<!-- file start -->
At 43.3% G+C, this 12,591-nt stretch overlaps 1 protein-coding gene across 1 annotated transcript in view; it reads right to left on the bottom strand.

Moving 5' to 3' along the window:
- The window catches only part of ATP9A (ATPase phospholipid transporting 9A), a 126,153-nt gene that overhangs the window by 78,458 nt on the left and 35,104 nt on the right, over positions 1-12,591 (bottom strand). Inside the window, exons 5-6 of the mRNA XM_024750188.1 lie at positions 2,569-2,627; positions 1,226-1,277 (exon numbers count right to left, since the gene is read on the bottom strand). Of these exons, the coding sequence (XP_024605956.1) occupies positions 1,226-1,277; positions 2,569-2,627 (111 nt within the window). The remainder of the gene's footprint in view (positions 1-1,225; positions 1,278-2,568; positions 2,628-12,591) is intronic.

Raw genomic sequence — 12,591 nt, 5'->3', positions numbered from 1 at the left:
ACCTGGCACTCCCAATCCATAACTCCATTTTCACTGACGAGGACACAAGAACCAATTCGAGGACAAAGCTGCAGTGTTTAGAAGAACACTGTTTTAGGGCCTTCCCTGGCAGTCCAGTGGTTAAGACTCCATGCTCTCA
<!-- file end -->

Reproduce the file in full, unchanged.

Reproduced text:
At 43.3% G+C, this 12,591-nt stretch overlaps 1 protein-coding gene across 1 annotated transcript in view; it reads right to left on the bottom strand.

Moving 5' to 3' along the window:
- The window catches only part of ATP9A (ATPase phospholipid transporting 9A), a 126,153-nt gene that overhangs the window by 78,458 nt on the left and 35,104 nt on the right, over positions 1-12,591 (bottom strand). Inside the window, exons 5-6 of the mRNA XM_024750188.1 lie at positions 2,569-2,627; positions 1,226-1,277 (exon numbers count right to left, since the gene is read on the bottom strand). Of these exons, the coding sequence (XP_024605956.1) occupies positions 1,226-1,277; positions 2,569-2,627 (111 nt within the window). The remainder of the gene's footprint in view (positions 1-1,225; positions 1,278-2,568; positions 2,628-12,591) is intronic.

Raw genomic sequence — 12,591 nt, 5'->3', positions numbered from 1 at the left:
ACCTGGCACTCCCAATCCATAACTCCATTTTCACTGACGAGGACACAAGAACCAATTCGAGGACAAAGCTGCAGTGTTTAGAAGAACACTGTTTTAGGGCCTTCCCTGGCAGTCCAGTGGTTAAGACTCCATGCTCTCA